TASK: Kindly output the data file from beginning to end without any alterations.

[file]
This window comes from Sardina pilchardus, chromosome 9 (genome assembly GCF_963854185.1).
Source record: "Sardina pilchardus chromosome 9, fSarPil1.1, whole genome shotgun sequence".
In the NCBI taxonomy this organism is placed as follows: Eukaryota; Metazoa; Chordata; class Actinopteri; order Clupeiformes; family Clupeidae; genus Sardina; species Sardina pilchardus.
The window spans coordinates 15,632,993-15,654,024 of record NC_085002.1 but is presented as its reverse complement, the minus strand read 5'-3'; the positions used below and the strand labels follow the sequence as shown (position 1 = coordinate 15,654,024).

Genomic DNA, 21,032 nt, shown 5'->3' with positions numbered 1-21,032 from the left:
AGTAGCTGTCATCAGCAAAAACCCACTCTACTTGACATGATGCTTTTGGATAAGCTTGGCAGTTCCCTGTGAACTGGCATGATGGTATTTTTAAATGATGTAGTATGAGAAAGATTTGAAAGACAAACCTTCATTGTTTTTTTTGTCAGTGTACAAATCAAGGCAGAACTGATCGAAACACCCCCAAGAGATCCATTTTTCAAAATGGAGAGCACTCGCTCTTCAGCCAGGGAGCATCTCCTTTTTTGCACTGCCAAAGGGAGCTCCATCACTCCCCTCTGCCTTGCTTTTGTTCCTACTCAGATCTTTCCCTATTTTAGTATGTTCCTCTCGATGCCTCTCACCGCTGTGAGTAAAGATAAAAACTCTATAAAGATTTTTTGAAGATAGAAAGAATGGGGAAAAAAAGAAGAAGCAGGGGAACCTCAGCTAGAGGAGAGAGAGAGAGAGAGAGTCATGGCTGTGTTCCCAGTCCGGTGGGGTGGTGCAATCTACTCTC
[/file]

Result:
This window comes from Sardina pilchardus, chromosome 9 (genome assembly GCF_963854185.1).
Source record: "Sardina pilchardus chromosome 9, fSarPil1.1, whole genome shotgun sequence".
In the NCBI taxonomy this organism is placed as follows: Eukaryota; Metazoa; Chordata; class Actinopteri; order Clupeiformes; family Clupeidae; genus Sardina; species Sardina pilchardus.
The window spans coordinates 15,632,993-15,654,024 of record NC_085002.1 but is presented as its reverse complement, the minus strand read 5'-3'; the positions used below and the strand labels follow the sequence as shown (position 1 = coordinate 15,654,024).

Genomic DNA, 21,032 nt, shown 5'->3' with positions numbered 1-21,032 from the left:
AGTAGCTGTCATCAGCAAAAACCCACTCTACTTGACATGATGCTTTTGGATAAGCTTGGCAGTTCCCTGTGAACTGGCATGATGGTATTTTTAAATGATGTAGTATGAGAAAGATTTGAAAGACAAACCTTCATTGTTTTTTTTGTCAGTGTACAAATCAAGGCAGAACTGATCGAAACACCCCCAAGAGATCCATTTTTCAAAATGGAGAGCACTCGCTCTTCAGCCAGGGAGCATCTCCTTTTTTGCACTGCCAAAGGGAGCTCCATCACTCCCCTCTGCCTTGCTTTTGTTCCTACTCAGATCTTTCCCTATTTTAGTATGTTCCTCTCGATGCCTCTCACCGCTGTGAGTAAAGATAAAAACTCTATAAAGATTTTTTGAAGATAGAAAGAATGGGGAAAAAAAGAAGAAGCAGGGGAACCTCAGCTAGAGGAGAGAGAGAGAGAGAGAGTCATGGCTGTGTTCCCAGTCCGGTGGGGTGGTGCAATCTACTCTC